Facebook is planning to merge the chat functions of Instagram, Messenger and WhatsApp into one app. Each of the services will remain as standalone apps, however
The company is still in the early stages of the work and plans to complete it by the end of this year or in early 2020, the report said.
After the changes, a Facebook user, for instance, will be able send an encrypted message to someone who has only a WhatsApp account, according to the report.
End-to-end encryption protects messages from being viewed by anyone except the participants in the conversation.
Thousands of Facebook employees will likely be working on the effort, as it requires them to reconfigure how the apps ‘function at their most basic levels,’ according to the Times.
Facebook expects it to be a ‘long process,’ however.
‘We’re working on making more of our messaging products end-to-end encrypted and considering ways to make it easier to reach friends and family across networks,’ a Facebook spokesperson told CNBC.
The move to integrate the apps was reportedly led by Facebook CEO Mark Zuckerberg. It’s already been widely criticized inside the company with some staffers threatening to leave
‘As you would expect, there is a lot of discussion and debate as we begin the long process of figuring out all the details of how this will work.’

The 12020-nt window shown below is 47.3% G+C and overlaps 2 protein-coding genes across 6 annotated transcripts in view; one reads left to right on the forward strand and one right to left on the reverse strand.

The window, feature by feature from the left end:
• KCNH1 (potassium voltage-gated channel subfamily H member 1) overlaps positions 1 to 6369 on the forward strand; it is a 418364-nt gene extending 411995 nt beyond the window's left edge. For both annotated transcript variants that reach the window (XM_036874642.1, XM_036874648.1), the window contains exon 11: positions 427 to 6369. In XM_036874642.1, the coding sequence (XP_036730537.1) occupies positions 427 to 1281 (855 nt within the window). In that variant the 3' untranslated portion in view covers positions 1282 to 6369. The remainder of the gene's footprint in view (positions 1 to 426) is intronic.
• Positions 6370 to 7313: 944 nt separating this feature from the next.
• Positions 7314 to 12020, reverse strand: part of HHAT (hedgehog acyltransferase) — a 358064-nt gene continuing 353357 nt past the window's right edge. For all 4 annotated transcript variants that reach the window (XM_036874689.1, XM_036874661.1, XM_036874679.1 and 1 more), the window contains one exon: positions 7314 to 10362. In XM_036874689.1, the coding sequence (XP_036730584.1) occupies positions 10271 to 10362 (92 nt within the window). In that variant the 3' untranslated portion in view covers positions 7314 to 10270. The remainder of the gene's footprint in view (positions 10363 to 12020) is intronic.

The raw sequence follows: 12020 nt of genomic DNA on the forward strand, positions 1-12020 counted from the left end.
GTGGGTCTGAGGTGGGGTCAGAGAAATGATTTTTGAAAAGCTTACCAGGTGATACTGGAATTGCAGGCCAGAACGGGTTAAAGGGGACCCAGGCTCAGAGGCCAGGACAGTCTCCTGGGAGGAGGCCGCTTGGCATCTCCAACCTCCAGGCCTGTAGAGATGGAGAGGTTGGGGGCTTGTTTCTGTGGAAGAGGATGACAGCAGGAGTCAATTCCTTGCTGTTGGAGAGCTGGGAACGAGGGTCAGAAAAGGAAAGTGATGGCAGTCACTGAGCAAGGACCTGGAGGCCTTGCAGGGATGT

The move is being widely viewed as a way for the company to ensure that users continue to be tapped into the Facebook ecosystem, which includes the main Facebook app, its Messenger chat service, photo-sharing app Instagram and the encrypted messaging app WhatsApp.
It may also help Facebook find more ways to drum up advertising revenue, the Times noted.
Facebook acquired Instagram for $1 billion in 2012, then WhatsApp for $19 billion in 2014.
Zuckerberg long maintained that he aimed to keep the services separate, but now believes that integrating the chat services will benefit the entire ‘family of apps,’ according to the Times.
FACEBOOK’S PRIVACY DISASTERS
Facebook in late September disclosed that it had been hit by its worst ever data breach, affecting 50 million users – including those of Facebook boss Mark Zuckerberg and COO Sheryl Sandberg.
Attackers exploited the site’s ‘View As’ feature, which lets people see what their profiles look like to other users.
The unknown attackers took advantage of a feature in the code called ‘Access Tokens,’ to take over people’s accounts, potentially giving hackers access to private messages, photos and posts – although Facebook said there was no evidence that had been done.
The hackers also tried to harvest people’s private information, including name, sex and hometown, from Facebook’s systems.
Facebook said it doesn’t yet know if information from the affected accounts has been misused or accessed, and is working with the FBI to conduct further investigations.
However, Mark Zuckerberg assured users that passwords and credit card information was not accessed.
Facebook says it has found no evidence ‘so far’ that hackers broke into third-party apps after a data breach exposed 50 million users (stock image)